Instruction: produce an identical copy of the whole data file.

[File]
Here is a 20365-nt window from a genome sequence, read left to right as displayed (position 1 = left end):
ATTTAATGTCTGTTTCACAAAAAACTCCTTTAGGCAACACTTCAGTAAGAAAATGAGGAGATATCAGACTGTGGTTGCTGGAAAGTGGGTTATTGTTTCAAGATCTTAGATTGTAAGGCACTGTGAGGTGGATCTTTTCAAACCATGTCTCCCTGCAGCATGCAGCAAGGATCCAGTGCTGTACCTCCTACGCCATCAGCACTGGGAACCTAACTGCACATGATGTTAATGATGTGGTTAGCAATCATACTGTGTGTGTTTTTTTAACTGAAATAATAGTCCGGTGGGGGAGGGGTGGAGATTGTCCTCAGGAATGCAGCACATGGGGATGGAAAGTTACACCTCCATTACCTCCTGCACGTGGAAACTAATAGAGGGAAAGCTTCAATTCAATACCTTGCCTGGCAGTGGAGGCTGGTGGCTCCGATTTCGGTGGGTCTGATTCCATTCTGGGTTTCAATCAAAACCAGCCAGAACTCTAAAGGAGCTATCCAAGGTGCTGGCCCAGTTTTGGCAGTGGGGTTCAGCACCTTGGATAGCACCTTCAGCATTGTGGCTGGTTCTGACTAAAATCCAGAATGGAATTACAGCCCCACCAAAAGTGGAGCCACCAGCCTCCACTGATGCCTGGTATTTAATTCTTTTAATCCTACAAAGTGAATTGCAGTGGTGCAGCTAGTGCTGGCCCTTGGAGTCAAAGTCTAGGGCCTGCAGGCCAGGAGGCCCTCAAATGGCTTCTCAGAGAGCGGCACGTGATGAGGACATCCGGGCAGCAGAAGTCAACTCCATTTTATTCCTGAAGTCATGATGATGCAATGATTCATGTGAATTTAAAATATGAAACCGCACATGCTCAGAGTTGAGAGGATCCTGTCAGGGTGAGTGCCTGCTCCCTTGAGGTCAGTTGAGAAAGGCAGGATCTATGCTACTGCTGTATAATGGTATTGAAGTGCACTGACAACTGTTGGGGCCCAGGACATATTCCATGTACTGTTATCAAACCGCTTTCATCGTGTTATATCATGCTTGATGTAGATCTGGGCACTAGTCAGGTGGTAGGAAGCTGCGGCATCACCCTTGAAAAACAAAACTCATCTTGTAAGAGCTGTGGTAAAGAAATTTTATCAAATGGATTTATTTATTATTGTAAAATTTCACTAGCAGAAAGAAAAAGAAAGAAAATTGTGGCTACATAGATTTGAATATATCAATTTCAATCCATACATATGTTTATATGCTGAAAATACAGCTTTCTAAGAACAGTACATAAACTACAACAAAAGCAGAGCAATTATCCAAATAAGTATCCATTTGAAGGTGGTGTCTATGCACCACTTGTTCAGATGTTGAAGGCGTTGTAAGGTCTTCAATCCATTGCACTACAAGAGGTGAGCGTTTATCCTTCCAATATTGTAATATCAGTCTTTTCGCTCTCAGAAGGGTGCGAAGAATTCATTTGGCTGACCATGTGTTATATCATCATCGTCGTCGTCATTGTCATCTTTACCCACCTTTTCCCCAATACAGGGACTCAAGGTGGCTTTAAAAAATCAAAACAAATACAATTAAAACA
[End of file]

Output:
Here is a 20365-nt window from a genome sequence, read left to right as displayed (position 1 = left end):
ATTTAATGTCTGTTTCACAAAAAACTCCTTTAGGCAACACTTCAGTAAGAAAATGAGGAGATATCAGACTGTGGTTGCTGGAAAGTGGGTTATTGTTTCAAGATCTTAGATTGTAAGGCACTGTGAGGTGGATCTTTTCAAACCATGTCTCCCTGCAGCATGCAGCAAGGATCCAGTGCTGTACCTCCTACGCCATCAGCACTGGGAACCTAACTGCACATGATGTTAATGATGTGGTTAGCAATCATACTGTGTGTGTTTTTTTAACTGAAATAATAGTCCGGTGGGGGAGGGGTGGAGATTGTCCTCAGGAATGCAGCACATGGGGATGGAAAGTTACACCTCCATTACCTCCTGCACGTGGAAACTAATAGAGGGAAAGCTTCAATTCAATACCTTGCCTGGCAGTGGAGGCTGGTGGCTCCGATTTCGGTGGGTCTGATTCCATTCTGGGTTTCAATCAAAACCAGCCAGAACTCTAAAGGAGCTATCCAAGGTGCTGGCCCAGTTTTGGCAGTGGGGTTCAGCACCTTGGATAGCACCTTCAGCATTGTGGCTGGTTCTGACTAAAATCCAGAATGGAATTACAGCCCCACCAAAAGTGGAGCCACCAGCCTCCACTGATGCCTGGTATTTAATTCTTTTAATCCTACAAAGTGAATTGCAGTGGTGCAGCTAGTGCTGGCCCTTGGAGTCAAAGTCTAGGGCCTGCAGGCCAGGAGGCCCTCAAATGGCTTCTCAGAGAGCGGCACGTGATGAGGACATCCGGGCAGCAGAAGTCAACTCCATTTTATTCCTGAAGTCATGATGATGCAATGATTCATGTGAATTTAAAATATGAAACCGCACATGCTCAGAGTTGAGAGGATCCTGTCAGGGTGAGTGCCTGCTCCCTTGAGGTCAGTTGAGAAAGGCAGGATCTATGCTACTGCTGTATAATGGTATTGAAGTGCACTGACAACTGTTGGGGCCCAGGACATATTCCATGTACTGTTATCAAACCGCTTTCATCGTGTTATATCATGCTTGATGTAGATCTGGGCACTAGTCAGGTGGTAGGAAGCTGCGGCATCACCCTTGAAAAACAAAACTCATCTTGTAAGAGCTGTGGTAAAGAAATTTTATCAAATGGATTTATTTATTATTGTAAAATTTCACTAGCAGAAAGAAAAAGAAAGAAAATTGTGGCTACATAGATTTGAATATATCAATTTCAATCCATACATATGTTTATATGCTGAAAATACAGCTTTCTAAGAACAGTACATAAACTACAACAAAAGCAGAGCAATTATCCAAATAAGTATCCATTTGAAGGTGGTGTCTATGCACCACTTGTTCAGATGTTGAAGGCGTTGTAAGGTCTTCAATCCATTGCACTACAAGAGGTGAGCGTTTATCCTTCCAATATTGTAATATCAGTCTTTTCGCTCTCAGAAGGGTGCGAAGAATTCATTTGGCTGACCATGTGTTATATCATCATCGTCGTCGTCATTGTCATCTTTACCCACCTTTTCCCCAATACAGGGACTCAAGGTGGCTTTAAAAAATCAAAACAAATACAATTAAAACA